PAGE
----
Torsion of vermiform appendix secondary to mucinous cystaden
Torsion of the vermiform appendix (TMA) is a rare entity that is often clinically indistinguishable from acute appendicitis. The diagnosis of TVA is difficult, requiring histological confirmation after surgical intervention. Published in the Journal of Current Surgery, the authors present a rare case of TVA in a 35-year-old woman with abdominal pain for 2 days.

A 35-year-old previously healthy woman presented to the emergency department with a chief complaint of epigastric pain that radiated to her pelvis for 2-day duration. The pain was sharp.

Transvaginal ultrasound revealed a complex, prominently cystic 8.6-cm mass between the uterus and dome of the bladder, which appeared to be distinct from the ovaries. CT of the abdomen without contrast revealed an inadequately visualized appendix and a midline pelvic cystic structure measuring 6.7 × 4.4 cm possibly arising from the appendiceal tip, and free pelvic fluid adjacent to the cecum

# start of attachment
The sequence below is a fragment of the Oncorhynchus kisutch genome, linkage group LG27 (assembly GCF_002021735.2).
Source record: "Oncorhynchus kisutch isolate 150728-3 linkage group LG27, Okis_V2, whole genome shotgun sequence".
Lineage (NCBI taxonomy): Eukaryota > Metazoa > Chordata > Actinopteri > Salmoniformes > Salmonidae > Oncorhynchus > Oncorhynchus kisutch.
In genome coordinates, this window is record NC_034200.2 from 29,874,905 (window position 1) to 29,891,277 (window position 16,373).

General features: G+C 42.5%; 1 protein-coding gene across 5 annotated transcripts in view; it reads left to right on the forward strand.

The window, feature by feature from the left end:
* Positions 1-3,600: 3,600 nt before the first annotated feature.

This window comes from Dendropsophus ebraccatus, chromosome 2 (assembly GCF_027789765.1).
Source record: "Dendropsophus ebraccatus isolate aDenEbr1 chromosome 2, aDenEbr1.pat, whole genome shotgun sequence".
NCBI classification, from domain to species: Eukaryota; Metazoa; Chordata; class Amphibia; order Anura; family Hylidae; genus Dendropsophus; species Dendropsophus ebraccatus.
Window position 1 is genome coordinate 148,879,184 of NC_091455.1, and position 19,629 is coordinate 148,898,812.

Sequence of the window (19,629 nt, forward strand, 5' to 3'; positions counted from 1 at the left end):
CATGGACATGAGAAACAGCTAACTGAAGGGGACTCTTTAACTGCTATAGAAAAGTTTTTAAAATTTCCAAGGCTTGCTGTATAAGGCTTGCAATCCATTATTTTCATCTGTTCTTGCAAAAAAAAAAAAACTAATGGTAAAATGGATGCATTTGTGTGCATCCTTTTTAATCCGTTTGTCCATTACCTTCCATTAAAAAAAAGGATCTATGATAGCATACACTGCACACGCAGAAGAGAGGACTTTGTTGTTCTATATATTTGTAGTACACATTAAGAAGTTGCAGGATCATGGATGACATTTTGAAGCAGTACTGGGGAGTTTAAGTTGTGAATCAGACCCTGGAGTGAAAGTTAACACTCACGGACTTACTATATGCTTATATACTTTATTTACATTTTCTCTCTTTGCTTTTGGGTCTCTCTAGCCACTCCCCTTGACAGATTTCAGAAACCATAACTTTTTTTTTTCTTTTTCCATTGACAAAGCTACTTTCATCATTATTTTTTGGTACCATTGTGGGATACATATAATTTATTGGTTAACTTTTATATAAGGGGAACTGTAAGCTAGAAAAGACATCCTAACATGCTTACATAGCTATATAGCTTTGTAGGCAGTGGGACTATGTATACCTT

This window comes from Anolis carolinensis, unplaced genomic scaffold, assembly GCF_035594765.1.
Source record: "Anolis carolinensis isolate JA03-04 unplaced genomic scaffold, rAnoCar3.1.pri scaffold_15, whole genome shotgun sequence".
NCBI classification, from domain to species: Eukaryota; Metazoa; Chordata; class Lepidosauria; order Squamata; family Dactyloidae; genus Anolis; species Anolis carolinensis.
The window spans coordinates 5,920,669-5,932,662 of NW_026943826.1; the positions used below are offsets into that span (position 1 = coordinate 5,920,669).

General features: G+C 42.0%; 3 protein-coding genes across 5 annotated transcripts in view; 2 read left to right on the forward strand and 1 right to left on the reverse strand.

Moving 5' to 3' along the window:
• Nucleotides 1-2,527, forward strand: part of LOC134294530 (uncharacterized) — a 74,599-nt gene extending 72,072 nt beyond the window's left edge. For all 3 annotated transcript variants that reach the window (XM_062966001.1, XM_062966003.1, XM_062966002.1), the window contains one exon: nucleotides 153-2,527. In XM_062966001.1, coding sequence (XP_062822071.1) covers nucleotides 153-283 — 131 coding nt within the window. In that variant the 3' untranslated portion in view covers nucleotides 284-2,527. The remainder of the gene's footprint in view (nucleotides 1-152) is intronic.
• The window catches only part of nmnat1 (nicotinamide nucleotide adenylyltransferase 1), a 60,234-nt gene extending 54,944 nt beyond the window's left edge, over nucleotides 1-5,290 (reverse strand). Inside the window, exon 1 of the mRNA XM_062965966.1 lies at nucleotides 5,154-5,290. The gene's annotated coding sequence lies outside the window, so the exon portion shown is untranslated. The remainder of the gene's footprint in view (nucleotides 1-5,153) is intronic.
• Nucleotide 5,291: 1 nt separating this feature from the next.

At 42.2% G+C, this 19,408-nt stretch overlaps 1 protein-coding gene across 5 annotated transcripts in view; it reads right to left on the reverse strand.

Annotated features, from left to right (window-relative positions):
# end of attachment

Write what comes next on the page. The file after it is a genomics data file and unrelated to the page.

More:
A laparoscopic appendectomy was performed and revealed torsion of an appendiceal mucocele with gangrene of the appendix. Final pathology confirmed a markedly distended appendix containing a mucinous cystadenoma with necrosis and hemorrhage. Her postoperative course was uneventful and she was discharged on the second postoperative day tolerating a regular diet.

Key takeaways:-
- This case highlights the importance of including TVA in the differential diagnosis of a patient with abdominal pain and a mass in the pelvis with equivocal imaging.

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